Shailendra Singh began singing in films in the early 1970s. He belongs to the middle generation of playback singers, the one that came too late to partake of the musical feast of the '50s and 60s and too early to escape the awesome shadows cast by the legends. By the time these singers got their moorings they found themselves competing with an entirely new generation, the Shabbirs and the Azizes. They never quite got their moment in the sun.
Shailendra Singh had always been musically inclined but he decided to give serious consideration to acting. Although a bit on the short side, he had the requisite looks for a Hindi film hero and so he joined the acting course in the Film Institute in Pune. The year was 1970.
At the time Raj Kapoor was in the process of making Bobby. The film was to introduce his second son, Rishi. As part of the overall theme of freshness, Kapoor had found himself a new leading lady, Dimple Kapadia and switched his allegiance from Shanker ]aikishen to Laxmikant Pyarelal. He was also, therefore, quite open to the idea of a new singing voice that could be identified exclusively with his film's hero.
On his way to becoming an actor, Shailendra Singh auditioned as a singer and thereby changed completely the direction of his life. The success of Bobby made him the leading contender as Rishi Kapoor's "voice", just as Mukesh had been for Raj Kapoor, But the parallel ends there. The string of flops Rishi endured after Bobby did not help the new singer. By the time the actor came up with a few hits, Shailendra had slipped too badly to recover. He lost the Bobby lustre, the aura of freshness, youth, and the psychological momentum that success gives.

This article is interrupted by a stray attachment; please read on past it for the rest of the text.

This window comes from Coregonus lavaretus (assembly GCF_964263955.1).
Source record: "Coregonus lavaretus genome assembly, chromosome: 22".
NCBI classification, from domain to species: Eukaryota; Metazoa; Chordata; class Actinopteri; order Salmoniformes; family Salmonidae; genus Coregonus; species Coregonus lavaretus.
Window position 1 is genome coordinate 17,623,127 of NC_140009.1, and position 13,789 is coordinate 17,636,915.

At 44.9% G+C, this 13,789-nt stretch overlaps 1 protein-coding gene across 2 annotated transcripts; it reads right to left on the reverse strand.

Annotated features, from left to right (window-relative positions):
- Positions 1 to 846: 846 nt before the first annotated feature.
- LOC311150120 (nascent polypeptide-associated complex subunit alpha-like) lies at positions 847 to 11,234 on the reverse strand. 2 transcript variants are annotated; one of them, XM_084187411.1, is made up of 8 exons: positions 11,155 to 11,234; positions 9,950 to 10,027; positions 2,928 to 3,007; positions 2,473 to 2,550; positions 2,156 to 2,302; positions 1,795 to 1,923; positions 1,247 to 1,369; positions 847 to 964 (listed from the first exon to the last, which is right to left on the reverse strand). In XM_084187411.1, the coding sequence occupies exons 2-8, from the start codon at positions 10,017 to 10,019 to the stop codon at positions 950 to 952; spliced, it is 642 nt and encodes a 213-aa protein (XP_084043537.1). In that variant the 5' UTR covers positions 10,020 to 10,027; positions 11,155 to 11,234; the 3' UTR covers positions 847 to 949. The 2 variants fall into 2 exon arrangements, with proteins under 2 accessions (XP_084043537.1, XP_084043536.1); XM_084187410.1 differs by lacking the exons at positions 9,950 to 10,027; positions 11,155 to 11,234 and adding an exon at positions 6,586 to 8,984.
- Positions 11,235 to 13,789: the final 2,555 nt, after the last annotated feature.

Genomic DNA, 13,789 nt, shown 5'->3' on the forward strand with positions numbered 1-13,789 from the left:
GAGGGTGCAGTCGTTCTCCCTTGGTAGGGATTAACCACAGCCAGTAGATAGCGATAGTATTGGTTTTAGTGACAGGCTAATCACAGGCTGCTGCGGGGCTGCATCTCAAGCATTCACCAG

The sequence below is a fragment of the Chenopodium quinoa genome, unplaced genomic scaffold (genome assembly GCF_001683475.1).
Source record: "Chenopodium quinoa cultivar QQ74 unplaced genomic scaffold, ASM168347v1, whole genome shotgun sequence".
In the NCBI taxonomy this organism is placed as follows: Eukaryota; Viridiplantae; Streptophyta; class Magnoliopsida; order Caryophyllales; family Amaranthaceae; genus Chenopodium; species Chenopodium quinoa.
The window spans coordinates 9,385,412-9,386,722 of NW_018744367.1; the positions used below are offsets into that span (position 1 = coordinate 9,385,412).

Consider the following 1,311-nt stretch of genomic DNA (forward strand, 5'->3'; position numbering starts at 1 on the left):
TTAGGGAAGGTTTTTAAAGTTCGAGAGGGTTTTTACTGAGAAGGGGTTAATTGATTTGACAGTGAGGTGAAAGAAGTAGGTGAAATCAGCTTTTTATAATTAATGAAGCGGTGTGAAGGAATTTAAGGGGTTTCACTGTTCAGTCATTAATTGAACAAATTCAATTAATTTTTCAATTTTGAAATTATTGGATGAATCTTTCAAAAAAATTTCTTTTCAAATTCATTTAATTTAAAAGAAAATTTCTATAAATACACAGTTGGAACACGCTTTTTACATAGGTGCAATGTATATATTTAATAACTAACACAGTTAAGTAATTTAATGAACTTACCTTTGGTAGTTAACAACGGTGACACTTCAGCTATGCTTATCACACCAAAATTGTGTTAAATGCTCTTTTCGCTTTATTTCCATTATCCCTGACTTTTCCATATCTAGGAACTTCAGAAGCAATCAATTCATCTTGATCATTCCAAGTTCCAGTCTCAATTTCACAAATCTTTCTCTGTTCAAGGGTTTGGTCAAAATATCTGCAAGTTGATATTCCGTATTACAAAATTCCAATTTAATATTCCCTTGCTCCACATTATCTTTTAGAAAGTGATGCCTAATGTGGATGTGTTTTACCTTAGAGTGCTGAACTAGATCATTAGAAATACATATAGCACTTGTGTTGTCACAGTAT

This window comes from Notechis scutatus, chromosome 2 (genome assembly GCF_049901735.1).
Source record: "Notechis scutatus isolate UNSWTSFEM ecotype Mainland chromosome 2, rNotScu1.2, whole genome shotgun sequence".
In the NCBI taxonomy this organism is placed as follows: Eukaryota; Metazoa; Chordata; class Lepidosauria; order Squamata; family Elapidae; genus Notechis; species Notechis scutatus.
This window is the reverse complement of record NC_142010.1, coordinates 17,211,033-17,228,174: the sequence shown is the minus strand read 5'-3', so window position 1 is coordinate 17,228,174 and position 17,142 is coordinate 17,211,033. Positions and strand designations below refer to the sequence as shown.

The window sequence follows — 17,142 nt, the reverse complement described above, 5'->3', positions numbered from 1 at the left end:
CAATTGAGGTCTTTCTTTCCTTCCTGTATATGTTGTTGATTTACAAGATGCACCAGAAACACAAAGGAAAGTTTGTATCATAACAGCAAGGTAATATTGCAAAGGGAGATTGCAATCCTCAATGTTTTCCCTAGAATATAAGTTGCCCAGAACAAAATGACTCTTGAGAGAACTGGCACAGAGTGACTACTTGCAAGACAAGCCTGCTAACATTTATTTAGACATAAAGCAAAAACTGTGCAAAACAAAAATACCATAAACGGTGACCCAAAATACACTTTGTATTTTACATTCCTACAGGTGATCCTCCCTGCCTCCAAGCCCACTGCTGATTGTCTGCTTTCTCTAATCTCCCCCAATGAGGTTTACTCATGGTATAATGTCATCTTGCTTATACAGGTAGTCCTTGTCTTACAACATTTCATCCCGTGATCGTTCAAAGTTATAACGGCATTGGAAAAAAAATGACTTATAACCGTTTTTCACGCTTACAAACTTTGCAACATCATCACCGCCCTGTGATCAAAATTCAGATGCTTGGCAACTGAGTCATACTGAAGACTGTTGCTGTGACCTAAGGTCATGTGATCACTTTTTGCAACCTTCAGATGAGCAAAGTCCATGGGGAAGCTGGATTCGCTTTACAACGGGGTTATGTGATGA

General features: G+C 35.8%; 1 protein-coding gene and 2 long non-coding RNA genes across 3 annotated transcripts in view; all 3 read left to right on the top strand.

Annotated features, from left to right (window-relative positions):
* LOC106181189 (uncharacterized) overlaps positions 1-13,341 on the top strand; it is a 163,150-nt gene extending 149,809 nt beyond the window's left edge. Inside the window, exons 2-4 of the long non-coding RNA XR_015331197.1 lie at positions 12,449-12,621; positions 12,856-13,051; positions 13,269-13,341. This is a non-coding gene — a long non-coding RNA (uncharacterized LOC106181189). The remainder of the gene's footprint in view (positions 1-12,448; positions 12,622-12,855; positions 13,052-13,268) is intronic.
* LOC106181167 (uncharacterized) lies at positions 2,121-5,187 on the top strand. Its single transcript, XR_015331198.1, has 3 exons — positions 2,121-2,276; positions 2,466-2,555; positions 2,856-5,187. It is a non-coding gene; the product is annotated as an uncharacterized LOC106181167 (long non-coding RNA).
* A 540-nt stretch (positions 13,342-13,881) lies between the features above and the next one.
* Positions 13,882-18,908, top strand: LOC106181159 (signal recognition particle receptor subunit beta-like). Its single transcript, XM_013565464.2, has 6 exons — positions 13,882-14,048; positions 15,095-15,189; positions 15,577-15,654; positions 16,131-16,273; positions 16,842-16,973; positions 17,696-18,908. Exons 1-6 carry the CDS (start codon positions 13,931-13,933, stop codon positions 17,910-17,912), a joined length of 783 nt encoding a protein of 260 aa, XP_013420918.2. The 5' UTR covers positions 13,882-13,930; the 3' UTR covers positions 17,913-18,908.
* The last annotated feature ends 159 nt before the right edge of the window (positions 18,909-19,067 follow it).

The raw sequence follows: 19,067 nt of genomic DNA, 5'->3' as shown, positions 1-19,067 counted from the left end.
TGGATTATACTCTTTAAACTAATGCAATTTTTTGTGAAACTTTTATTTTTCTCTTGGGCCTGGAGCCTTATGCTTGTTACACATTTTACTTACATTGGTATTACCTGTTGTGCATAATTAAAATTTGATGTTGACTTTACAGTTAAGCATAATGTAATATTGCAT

In hindsight, one wonders what happened to so bright a beginning, so powerful a launching pad. What happened to the singer whose first four songs had become bywords in the smallest of Indian towns and villages, songs sung by little children and played in every baraat procession? Was Bobby just a lucky accident or was it part of the Raj Kapoor phenomenon? Was Shailendra Singh lacking in some essential traits as a singer?
The very people who raved about the Bobby songs and the new singer have exhibited an uncharacteristic indifference to him over the years. It is not some clear active dislike. It is not some serious flaw in his singing. It is nothing they can articulate. The singer simply fails to arouse intense feelings, feelings of loyalty and personal identification, and in my view that is often what spells the difference between a major singer and a minor one.
But he has survived the bleak periods of neglect, long periods of bad music, and the heavy onslaught of newer singers. Like Manhar, Shailendra is regarded a 'senior' singer today. He is a must for group numbers, the reliable second voice in an all male duet, but only an occasional choice for a main-line romantic duet or solo. He endures because, for one thing, he has become seasoned by the extremes, success in films blowing hot and cold in turns. Like most people in the industry he subscribes to the notion of Lady Luck - that hidden hand in the lives of men. But unlike most of his contemporaries, he seems to possess a remarkably detached perspective on life. He laughs heartily and often even at his own expense. He seems to take most things lightly, including the interview that follows. He finds his own predicaments hilarious, or at least he seems to have taught himself to do so. In his debut-making film (Do jasoos), he reports with a straight face, the heroine, chased by gangsters, "did a lot of running; she may even have fallen once or twice," while he, as the film's hero, just "stood around." His acting career thereafter, he says, consisted of guest appearances, "more guests, less appearances."
As for his singing, his voice quality remains his strongest feature. It resembles none of the known singers, past or present. It is clear, robust, forceful. Even today, and even in a number over-loaded with male singers, Shailendra's voice remains distinct. But his performance as a singer is not always consistent. In some numbers he seems to be breezing his way through. This may cause the impression that he lacks feeling or even depth.
Courtsey: Cinema In India